Bottom Line: Adolescents with a wide range of preexisting mental health conditions and treatments were more likely to progress from an initial opioid prescription to long-term opioid therapy than adolescents without those conditions, although long-term opioid therapy was uncommon overall.
Why The Research Is Interesting: Opioid pain-relieving medications are the most common controlled medications prescribed to adolescents. Still, not much is known about long-term opioid therapy patterns or safety among adolescents.
Who and When: More than 1.2 million adolescents ages 14 to 18 without cancer with a first-time opioid prescription extracted from nationwide commercial health care claims data from 2003 through 2014
What (Study Measures): Mental health condition diagnoses and treatments recorded in inpatient, outpatient and prescription claims before an initial opioid prescription (exposures); receipt of an initial opioid prescription and long-term opioid therapy, which was defined as more than a 90-day supply within six months and no gaps in the supply of more than 32 days (outcomes)
How (Study Design): This was an observational study. Because researchers were not intervening for purposes of the study they cannot control natural differences that could explain the study findings.
Authors: Patrick D. Quinn, Ph.D., of Indiana University, Bloomington, and coauthors
Results: An estimated 3 of 1,000 adolescent opioid recipients transitioned to long-term opioid therapy within three years. Adolescents with a range of prior mental health conditions and treatments had substantially higher rates of transitioning from initial opioid receipt to long-term opioid therapy.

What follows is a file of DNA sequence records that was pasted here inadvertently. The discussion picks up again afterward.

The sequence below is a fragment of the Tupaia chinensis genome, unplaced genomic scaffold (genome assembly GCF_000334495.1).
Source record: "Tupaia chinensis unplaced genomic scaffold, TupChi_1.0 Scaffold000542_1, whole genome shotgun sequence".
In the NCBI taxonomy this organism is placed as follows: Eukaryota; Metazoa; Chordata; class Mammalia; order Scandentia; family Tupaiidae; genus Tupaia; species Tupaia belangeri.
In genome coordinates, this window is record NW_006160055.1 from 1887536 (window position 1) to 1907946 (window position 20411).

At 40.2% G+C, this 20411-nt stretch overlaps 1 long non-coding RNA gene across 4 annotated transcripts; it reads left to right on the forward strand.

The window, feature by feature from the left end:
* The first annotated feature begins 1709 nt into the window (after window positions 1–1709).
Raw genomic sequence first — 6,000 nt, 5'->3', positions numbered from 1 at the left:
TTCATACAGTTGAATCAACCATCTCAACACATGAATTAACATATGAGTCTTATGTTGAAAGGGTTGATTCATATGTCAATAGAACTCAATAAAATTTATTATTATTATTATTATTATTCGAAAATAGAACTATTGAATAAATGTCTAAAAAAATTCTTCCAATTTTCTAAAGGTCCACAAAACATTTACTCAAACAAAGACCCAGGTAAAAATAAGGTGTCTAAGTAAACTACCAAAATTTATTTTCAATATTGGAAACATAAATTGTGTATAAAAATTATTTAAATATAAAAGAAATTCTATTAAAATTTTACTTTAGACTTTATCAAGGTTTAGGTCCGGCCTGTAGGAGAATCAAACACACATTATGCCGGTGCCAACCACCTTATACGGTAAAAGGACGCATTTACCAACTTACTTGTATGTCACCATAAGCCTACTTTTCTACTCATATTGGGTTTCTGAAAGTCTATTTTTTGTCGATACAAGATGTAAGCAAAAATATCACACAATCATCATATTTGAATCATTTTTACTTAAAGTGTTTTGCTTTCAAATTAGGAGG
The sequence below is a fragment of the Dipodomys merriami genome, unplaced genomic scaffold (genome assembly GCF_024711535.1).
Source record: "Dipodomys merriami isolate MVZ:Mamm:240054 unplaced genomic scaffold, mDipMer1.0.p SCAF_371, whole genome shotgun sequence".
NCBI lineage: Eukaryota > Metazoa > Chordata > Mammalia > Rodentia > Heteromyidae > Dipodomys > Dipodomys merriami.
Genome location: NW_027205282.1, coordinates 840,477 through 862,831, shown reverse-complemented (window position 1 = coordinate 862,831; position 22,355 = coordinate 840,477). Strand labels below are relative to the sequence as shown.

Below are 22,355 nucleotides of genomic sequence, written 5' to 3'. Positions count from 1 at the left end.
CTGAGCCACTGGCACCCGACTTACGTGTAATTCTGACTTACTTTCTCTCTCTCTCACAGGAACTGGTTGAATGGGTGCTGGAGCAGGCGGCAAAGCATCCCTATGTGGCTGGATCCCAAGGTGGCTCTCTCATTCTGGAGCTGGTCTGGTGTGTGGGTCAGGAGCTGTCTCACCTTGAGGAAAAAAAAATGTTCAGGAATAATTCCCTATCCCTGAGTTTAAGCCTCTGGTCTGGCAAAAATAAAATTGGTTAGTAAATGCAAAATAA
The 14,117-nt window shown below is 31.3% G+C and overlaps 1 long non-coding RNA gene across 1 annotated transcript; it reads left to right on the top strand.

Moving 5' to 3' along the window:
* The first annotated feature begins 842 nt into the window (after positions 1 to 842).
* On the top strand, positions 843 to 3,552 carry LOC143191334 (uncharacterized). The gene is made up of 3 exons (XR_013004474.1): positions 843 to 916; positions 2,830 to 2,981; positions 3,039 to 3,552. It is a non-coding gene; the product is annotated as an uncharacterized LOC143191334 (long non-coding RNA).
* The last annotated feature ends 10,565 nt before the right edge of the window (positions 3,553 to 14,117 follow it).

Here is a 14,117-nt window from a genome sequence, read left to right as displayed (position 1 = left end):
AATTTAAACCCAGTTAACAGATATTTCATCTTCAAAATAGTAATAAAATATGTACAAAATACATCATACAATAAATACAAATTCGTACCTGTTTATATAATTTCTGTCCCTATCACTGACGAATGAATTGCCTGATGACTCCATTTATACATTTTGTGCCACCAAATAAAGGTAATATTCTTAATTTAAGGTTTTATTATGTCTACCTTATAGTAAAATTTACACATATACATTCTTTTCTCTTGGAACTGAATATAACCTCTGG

Study Limitations: The data capture only conditions diagnosed and recorded in included claims, the data cannot explain the severity of adolescents' pain and mental health conditions, and the study was limited to commercially insured adolescents.
Related Material: The editorial, "Association of Psychiatric Comorbidity with Opioid Prescriptions and Long-Term Opioid Therapy Among U.S. Adolescents," by Michael J. Mason, Ph.D., of the University of Tennessee, Knoxville, also is available on the For The Media website.
For more details and to read the full study, please visit the For The Media website.
Editor's Note: The article contains conflict of interest and funding/support disclosures. Please see the article for additional information, including other authors, author contributions and affiliations, financial disclosures, funding and support, etc.
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